Comment


      • #4
        Originally posted by Robert2112

        What's up with the lung nodule?

        Were your markers elevated before the I/O ?
        Hi Robert,

        Re the nodule, the radiologist expects it is scar tissue, my urologist recommends keeping an eye on it with follow-up scans in a month or two.

        I have not had blood work after my I/O, I expect that will be done at today's appointment. My blood work was done two days before my I/O and we discussed it while I was in pre-op so my mind wasn't very focused. We were going to look at everything together when we got the path report in a few days which is now 8 days, so I will be talking to him about the blood work specifically today. Everything was normal except the one test, 6.4 vs <6.1, I am embarrassed to say that I do not recall which test it was. All I know is that my urologist was very matter of fact about it and at the time I was content to wait for the path report to discuss it further (not so content now).

        Thank you for you comments, I will surely keep the board updated.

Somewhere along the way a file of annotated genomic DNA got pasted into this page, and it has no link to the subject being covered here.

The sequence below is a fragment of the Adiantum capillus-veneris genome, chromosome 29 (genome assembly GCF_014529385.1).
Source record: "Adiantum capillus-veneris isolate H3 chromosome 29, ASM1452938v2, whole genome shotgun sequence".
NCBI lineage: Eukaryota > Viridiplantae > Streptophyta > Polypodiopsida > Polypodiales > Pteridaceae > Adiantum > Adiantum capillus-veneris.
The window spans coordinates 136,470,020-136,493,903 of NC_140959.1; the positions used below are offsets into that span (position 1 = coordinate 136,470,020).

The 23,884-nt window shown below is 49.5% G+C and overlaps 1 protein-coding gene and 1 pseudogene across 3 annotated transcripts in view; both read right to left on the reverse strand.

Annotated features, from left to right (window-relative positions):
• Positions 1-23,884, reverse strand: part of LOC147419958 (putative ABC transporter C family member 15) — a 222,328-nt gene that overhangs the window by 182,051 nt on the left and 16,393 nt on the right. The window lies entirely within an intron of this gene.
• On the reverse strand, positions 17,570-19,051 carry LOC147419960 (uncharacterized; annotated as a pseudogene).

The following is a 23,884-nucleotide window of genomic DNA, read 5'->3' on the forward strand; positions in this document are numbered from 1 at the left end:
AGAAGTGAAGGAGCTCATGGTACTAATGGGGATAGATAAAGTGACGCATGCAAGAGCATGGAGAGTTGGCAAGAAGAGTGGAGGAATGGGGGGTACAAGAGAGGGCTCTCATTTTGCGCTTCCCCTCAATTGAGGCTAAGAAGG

John

        Comment


        • #5
          Margaret & Fed,

          Thanks, I appreciate the comments and support. I will be sure to post updates as I get them

          John

          Comment


          • #6
            Originally posted by Robert2112
            Hey John,



            I wouldn't place any significance on him sending it to J.H , as if it was some crazy tc stuff, he probably would have sent it elsewhere. My speculation to that would be that he knows someone there that he trusts.


            R
            Hi Robert,

            You were right on, the pathologist at LFH worked under Dr. Jonathan Epstein at Johns Hopkins and Dr. Epstein is going to personally review my case.